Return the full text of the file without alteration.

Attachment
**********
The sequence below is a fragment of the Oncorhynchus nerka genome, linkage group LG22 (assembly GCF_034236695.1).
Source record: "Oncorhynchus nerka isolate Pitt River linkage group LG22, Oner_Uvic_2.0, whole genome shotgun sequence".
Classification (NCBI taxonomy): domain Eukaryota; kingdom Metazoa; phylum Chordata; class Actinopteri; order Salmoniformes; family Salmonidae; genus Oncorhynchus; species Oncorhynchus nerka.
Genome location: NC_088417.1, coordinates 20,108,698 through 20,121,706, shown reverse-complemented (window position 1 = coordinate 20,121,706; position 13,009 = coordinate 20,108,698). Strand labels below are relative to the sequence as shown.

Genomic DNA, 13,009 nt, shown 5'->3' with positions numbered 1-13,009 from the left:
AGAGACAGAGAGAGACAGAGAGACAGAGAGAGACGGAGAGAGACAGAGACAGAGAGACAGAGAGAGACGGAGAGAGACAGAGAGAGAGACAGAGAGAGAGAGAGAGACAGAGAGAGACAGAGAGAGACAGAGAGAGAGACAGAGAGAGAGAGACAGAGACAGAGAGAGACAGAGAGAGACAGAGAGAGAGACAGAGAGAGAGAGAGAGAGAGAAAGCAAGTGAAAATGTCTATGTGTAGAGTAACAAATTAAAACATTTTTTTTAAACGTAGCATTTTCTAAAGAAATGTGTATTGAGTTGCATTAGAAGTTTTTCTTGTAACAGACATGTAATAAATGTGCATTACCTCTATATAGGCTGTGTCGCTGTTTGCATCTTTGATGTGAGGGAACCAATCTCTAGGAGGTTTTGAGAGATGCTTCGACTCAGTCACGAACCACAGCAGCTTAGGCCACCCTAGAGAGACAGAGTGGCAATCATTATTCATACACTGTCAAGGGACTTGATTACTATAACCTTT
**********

The sequence below is a fragment of the Oncorhynchus nerka genome, linkage group LG22 (assembly GCF_034236695.1).
Source record: "Oncorhynchus nerka isolate Pitt River linkage group LG22, Oner_Uvic_2.0, whole genome shotgun sequence".
Classification (NCBI taxonomy): domain Eukaryota; kingdom Metazoa; phylum Chordata; class Actinopteri; order Salmoniformes; family Salmonidae; genus Oncorhynchus; species Oncorhynchus nerka.
Genome location: NC_088417.1, coordinates 20,108,698 through 20,121,706, shown reverse-complemented (window position 1 = coordinate 20,121,706; position 13,009 = coordinate 20,108,698). Strand labels below are relative to the sequence as shown.

Genomic DNA, 13,009 nt, shown 5'->3' with positions numbered 1-13,009 from the left:
AGAGACAGAGAGAGACAGAGAGACAGAGAGAGACGGAGAGAGACAGAGACAGAGAGACAGAGAGAGACGGAGAGAGACAGAGAGAGAGACAGAGAGAGAGAGAGAGACAGAGAGAGACAGAGAGAGACAGAGAGAGAGACAGAGAGAGAGAGACAGAGACAGAGAGAGACAGAGAGAGACAGAGAGAGAGACAGAGAGAGAGAGAGAGAGAGAAAGCAAGTGAAAATGTCTATGTGTAGAGTAACAAATTAAAACATTTTTTTTAAACGTAGCATTTTCTAAAGAAATGTGTATTGAGTTGCATTAGAAGTTTTTCTTGTAACAGACATGTAATAAATGTGCATTACCTCTATATAGGCTGTGTCGCTGTTTGCATCTTTGATGTGAGGGAACCAATCTCTAGGAGGTTTTGAGAGATGCTTCGACTCAGTCACGAACCACAGCAGCTTAGGCCACCCTAGAGAGACAGAGTGGCAATCATTATTCATACACTGTCAAGGGACTTGATTACTATAACCTTT